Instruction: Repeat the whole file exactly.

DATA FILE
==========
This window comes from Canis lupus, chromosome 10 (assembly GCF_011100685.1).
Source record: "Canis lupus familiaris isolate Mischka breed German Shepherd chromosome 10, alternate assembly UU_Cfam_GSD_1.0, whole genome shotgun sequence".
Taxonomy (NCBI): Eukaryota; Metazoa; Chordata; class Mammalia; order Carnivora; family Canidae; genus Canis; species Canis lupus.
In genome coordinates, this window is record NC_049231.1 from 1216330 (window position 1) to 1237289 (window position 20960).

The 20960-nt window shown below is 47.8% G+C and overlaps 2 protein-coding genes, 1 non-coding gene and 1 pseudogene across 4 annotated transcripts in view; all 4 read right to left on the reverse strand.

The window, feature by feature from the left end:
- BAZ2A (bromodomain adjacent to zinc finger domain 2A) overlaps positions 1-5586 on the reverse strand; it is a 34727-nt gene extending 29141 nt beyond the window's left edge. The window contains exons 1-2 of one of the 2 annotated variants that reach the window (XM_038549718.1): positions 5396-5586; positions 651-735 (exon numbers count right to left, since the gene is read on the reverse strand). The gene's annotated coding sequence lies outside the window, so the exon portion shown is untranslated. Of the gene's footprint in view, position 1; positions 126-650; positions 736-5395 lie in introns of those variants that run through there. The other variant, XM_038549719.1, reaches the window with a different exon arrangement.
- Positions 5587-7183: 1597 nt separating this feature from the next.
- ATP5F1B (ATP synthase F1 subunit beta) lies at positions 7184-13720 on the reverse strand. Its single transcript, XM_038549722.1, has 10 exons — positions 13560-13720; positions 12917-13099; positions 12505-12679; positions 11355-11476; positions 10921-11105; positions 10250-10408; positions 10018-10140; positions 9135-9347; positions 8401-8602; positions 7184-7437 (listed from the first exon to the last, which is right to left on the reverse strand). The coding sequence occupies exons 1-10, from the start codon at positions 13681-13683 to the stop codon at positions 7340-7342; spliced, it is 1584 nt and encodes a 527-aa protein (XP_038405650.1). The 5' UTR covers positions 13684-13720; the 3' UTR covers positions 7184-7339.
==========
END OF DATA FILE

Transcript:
This window comes from Canis lupus, chromosome 10 (assembly GCF_011100685.1).
Source record: "Canis lupus familiaris isolate Mischka breed German Shepherd chromosome 10, alternate assembly UU_Cfam_GSD_1.0, whole genome shotgun sequence".
Taxonomy (NCBI): Eukaryota; Metazoa; Chordata; class Mammalia; order Carnivora; family Canidae; genus Canis; species Canis lupus.
In genome coordinates, this window is record NC_049231.1 from 1216330 (window position 1) to 1237289 (window position 20960).

The 20960-nt window shown below is 47.8% G+C and overlaps 2 protein-coding genes, 1 non-coding gene and 1 pseudogene across 4 annotated transcripts in view; all 4 read right to left on the reverse strand.

The window, feature by feature from the left end:
- BAZ2A (bromodomain adjacent to zinc finger domain 2A) overlaps positions 1-5586 on the reverse strand; it is a 34727-nt gene extending 29141 nt beyond the window's left edge. The window contains exons 1-2 of one of the 2 annotated variants that reach the window (XM_038549718.1): positions 5396-5586; positions 651-735 (exon numbers count right to left, since the gene is read on the reverse strand). The gene's annotated coding sequence lies outside the window, so the exon portion shown is untranslated. Of the gene's footprint in view, position 1; positions 126-650; positions 736-5395 lie in introns of those variants that run through there. The other variant, XM_038549719.1, reaches the window with a different exon arrangement.
- Positions 5587-7183: 1597 nt separating this feature from the next.
- ATP5F1B (ATP synthase F1 subunit beta) lies at positions 7184-13720 on the reverse strand. Its single transcript, XM_038549722.1, has 10 exons — positions 13560-13720; positions 12917-13099; positions 12505-12679; positions 11355-11476; positions 10921-11105; positions 10250-10408; positions 10018-10140; positions 9135-9347; positions 8401-8602; positions 7184-7437 (listed from the first exon to the last, which is right to left on the reverse strand). The coding sequence occupies exons 1-10, from the start codon at positions 13681-13683 to the stop codon at positions 7340-7342; spliced, it is 1584 nt and encodes a 527-aa protein (XP_038405650.1). The 5' UTR covers positions 13684-13720; the 3' UTR covers positions 7184-7339.